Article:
Jagger arrived on January 23, 2009 at approximately 8 months old. He was found limping and malnourished on the side of the road by Seminole County Animal Services. It was thought that he was hit by a car. He was taken to Broadway Animal Hospital for evaluations. X-rays showed no damage, however, he had a definite limp. It was noticed that his back left leg was 2 inches shorter than his right. This may have been the result of an injury as a kitten.
Facts about Jaggar the Bobcat
Though the bobcat prefers rabbits and hares, it will hunt anything from insects, chickens, and small rodents to deer. Prey selection depends on location and habitat, season, and abundance. Like most cats, the bobcat is territorial and largely solitary, although with some overlap in home ranges. It uses several methods to mark its territorial boundaries but commonly uses claw marks. The bobcat breeds from winter into spring and has a gestation period of about two months.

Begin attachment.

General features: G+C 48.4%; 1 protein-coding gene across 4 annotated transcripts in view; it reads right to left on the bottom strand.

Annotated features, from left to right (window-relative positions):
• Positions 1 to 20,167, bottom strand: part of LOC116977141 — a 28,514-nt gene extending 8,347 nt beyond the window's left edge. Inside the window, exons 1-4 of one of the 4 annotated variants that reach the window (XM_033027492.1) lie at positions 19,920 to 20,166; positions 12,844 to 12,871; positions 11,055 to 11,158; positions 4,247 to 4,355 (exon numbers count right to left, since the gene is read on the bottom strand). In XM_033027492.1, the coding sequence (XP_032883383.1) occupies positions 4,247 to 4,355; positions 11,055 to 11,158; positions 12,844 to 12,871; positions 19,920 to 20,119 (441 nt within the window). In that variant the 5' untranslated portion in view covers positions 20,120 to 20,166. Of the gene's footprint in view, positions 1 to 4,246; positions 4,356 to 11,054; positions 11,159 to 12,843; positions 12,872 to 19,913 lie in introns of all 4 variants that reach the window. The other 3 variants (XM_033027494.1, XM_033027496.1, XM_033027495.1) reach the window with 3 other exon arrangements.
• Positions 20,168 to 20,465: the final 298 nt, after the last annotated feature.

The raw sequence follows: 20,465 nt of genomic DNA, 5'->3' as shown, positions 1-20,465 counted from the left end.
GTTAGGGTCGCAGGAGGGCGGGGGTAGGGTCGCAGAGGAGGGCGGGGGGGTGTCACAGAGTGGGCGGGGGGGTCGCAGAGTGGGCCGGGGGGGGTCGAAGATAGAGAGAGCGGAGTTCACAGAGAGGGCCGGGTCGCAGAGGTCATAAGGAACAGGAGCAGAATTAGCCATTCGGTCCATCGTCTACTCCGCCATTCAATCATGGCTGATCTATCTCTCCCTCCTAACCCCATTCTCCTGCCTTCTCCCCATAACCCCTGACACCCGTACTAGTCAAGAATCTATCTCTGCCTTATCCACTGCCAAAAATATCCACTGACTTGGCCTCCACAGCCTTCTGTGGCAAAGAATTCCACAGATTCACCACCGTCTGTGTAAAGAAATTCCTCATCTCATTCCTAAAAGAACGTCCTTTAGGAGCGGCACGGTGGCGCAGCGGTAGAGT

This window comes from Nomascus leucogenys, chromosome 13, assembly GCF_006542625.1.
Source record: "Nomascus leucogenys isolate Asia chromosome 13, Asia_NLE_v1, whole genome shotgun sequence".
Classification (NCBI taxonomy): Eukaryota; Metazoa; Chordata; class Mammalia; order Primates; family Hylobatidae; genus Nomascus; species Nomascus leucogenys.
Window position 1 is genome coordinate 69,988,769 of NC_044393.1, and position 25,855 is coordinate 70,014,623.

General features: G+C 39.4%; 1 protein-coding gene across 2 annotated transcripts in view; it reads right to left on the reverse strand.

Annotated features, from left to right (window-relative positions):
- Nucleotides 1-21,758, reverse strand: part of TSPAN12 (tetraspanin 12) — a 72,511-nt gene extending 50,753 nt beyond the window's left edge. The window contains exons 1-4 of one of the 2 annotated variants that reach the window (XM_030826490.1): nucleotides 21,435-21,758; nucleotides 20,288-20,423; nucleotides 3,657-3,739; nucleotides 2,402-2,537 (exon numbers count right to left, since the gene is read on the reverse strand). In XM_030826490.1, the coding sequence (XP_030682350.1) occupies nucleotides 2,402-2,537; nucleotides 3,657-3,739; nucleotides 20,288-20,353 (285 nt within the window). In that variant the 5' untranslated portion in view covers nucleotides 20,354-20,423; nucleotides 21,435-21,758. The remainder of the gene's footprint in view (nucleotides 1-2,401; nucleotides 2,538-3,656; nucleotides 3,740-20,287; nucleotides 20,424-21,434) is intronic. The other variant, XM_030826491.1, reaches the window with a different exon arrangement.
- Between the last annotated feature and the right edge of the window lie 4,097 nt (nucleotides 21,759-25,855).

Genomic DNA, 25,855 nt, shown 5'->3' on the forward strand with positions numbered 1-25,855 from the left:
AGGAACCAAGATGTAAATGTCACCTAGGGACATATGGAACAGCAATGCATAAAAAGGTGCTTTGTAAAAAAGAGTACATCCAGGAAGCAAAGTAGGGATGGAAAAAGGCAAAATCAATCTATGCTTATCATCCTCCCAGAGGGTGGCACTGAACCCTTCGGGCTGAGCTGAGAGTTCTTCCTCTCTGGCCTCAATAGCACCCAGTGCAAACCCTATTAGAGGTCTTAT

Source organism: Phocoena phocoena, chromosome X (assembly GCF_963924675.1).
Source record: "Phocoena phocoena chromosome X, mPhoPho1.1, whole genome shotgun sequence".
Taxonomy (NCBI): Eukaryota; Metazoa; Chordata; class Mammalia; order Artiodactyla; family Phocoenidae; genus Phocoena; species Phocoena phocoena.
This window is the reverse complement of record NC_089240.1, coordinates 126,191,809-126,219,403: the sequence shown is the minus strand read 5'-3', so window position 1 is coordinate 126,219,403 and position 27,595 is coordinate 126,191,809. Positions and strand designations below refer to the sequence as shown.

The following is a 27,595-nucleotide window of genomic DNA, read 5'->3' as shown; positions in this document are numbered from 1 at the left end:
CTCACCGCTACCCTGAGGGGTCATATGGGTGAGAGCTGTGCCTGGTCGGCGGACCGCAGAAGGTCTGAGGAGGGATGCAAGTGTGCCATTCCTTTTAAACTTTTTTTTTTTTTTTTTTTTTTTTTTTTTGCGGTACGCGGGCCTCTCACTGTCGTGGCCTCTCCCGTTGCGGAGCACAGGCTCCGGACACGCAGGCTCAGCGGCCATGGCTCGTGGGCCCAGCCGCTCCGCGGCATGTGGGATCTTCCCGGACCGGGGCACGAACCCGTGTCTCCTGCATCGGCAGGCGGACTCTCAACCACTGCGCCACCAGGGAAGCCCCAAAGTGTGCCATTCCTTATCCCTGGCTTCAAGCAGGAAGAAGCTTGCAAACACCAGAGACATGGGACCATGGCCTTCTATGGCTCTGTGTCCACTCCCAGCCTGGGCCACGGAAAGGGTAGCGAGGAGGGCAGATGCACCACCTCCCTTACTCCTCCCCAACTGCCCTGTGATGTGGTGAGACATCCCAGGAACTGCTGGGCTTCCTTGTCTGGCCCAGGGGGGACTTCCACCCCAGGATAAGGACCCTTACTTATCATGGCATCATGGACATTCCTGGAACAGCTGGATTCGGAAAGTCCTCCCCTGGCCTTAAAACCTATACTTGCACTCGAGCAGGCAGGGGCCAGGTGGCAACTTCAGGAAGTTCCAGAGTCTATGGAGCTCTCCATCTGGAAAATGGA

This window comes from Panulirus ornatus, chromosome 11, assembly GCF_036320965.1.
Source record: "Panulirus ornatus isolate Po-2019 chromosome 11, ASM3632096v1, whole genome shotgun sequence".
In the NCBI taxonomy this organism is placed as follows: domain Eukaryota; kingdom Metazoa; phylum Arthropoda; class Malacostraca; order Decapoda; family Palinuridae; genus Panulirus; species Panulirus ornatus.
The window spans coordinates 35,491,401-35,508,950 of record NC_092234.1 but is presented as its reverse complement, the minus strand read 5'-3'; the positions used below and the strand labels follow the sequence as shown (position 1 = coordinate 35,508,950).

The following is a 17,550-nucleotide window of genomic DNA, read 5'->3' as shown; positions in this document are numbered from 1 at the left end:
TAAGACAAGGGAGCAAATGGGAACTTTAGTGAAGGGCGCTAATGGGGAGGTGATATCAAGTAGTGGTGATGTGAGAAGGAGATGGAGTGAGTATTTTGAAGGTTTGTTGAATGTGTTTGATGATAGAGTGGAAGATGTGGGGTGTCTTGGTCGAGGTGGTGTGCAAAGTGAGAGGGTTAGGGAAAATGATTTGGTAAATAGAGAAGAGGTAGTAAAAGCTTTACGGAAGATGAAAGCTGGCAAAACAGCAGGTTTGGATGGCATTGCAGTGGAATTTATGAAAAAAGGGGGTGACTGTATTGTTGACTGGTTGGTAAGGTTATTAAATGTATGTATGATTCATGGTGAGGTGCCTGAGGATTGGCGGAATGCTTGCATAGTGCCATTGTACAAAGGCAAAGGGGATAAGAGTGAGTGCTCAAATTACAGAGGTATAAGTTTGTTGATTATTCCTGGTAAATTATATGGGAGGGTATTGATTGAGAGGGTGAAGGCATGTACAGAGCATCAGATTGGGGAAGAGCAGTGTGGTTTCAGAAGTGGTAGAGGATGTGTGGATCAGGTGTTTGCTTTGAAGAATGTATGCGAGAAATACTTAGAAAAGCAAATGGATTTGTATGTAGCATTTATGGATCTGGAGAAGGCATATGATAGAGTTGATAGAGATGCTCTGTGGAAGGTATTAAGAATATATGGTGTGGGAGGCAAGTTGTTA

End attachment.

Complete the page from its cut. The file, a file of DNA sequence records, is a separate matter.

Although bobcats have been hunted extensively by humans, both for sport and fur, their population has proven resilient. The bobcat resembles other species of the Lynx genus, but is on average the smallest of the four. Its coat is variable, though generally tan to grayish-brown, with black streaks on the body and dark bars on the forelegs and tail. Its spotted patterning acts as camouflage. The ears are black-tipped and pointed, with short, black tufts. There is generally an off-white color on the lips, chin, and underparts. Bobcats in the desert regions of the southwest have the lightest-colored coats, while those in the northern, forested regions are darkest.